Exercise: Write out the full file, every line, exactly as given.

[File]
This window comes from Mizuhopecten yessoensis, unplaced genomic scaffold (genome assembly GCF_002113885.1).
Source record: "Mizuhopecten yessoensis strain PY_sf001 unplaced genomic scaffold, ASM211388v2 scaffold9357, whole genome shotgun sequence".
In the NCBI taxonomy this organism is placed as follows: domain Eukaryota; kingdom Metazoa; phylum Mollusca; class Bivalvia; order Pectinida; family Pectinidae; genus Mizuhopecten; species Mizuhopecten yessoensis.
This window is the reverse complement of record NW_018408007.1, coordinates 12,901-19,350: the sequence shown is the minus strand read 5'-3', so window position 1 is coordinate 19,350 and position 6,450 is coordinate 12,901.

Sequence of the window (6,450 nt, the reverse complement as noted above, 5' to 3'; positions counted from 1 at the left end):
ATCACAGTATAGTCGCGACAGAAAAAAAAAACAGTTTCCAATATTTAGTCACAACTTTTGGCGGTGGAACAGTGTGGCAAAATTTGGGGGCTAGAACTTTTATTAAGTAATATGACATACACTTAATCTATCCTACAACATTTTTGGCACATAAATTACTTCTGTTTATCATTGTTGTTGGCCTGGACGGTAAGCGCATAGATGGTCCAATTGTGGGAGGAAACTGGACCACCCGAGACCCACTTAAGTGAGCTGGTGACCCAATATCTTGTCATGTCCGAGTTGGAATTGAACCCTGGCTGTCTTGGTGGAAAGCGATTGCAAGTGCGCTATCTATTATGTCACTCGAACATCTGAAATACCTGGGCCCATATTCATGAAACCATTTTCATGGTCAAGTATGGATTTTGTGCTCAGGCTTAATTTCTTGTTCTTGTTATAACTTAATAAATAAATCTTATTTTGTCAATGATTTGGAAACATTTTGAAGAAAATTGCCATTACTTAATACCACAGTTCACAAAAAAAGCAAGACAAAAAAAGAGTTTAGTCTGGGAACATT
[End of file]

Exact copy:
This window comes from Mizuhopecten yessoensis, unplaced genomic scaffold (genome assembly GCF_002113885.1).
Source record: "Mizuhopecten yessoensis strain PY_sf001 unplaced genomic scaffold, ASM211388v2 scaffold9357, whole genome shotgun sequence".
In the NCBI taxonomy this organism is placed as follows: domain Eukaryota; kingdom Metazoa; phylum Mollusca; class Bivalvia; order Pectinida; family Pectinidae; genus Mizuhopecten; species Mizuhopecten yessoensis.
This window is the reverse complement of record NW_018408007.1, coordinates 12,901-19,350: the sequence shown is the minus strand read 5'-3', so window position 1 is coordinate 19,350 and position 6,450 is coordinate 12,901.

Sequence of the window (6,450 nt, the reverse complement as noted above, 5' to 3'; positions counted from 1 at the left end):
ATCACAGTATAGTCGCGACAGAAAAAAAAAACAGTTTCCAATATTTAGTCACAACTTTTGGCGGTGGAACAGTGTGGCAAAATTTGGGGGCTAGAACTTTTATTAAGTAATATGACATACACTTAATCTATCCTACAACATTTTTGGCACATAAATTACTTCTGTTTATCATTGTTGTTGGCCTGGACGGTAAGCGCATAGATGGTCCAATTGTGGGAGGAAACTGGACCACCCGAGACCCACTTAAGTGAGCTGGTGACCCAATATCTTGTCATGTCCGAGTTGGAATTGAACCCTGGCTGTCTTGGTGGAAAGCGATTGCAAGTGCGCTATCTATTATGTCACTCGAACATCTGAAATACCTGGGCCCATATTCATGAAACCATTTTCATGGTCAAGTATGGATTTTGTGCTCAGGCTTAATTTCTTGTTCTTGTTATAACTTAATAAATAAATCTTATTTTGTCAATGATTTGGAAACATTTTGAAGAAAATTGCCATTACTTAATACCACAGTTCACAAAAAAAGCAAGACAAAAAAAGAGTTTAGTCTGGGAACATT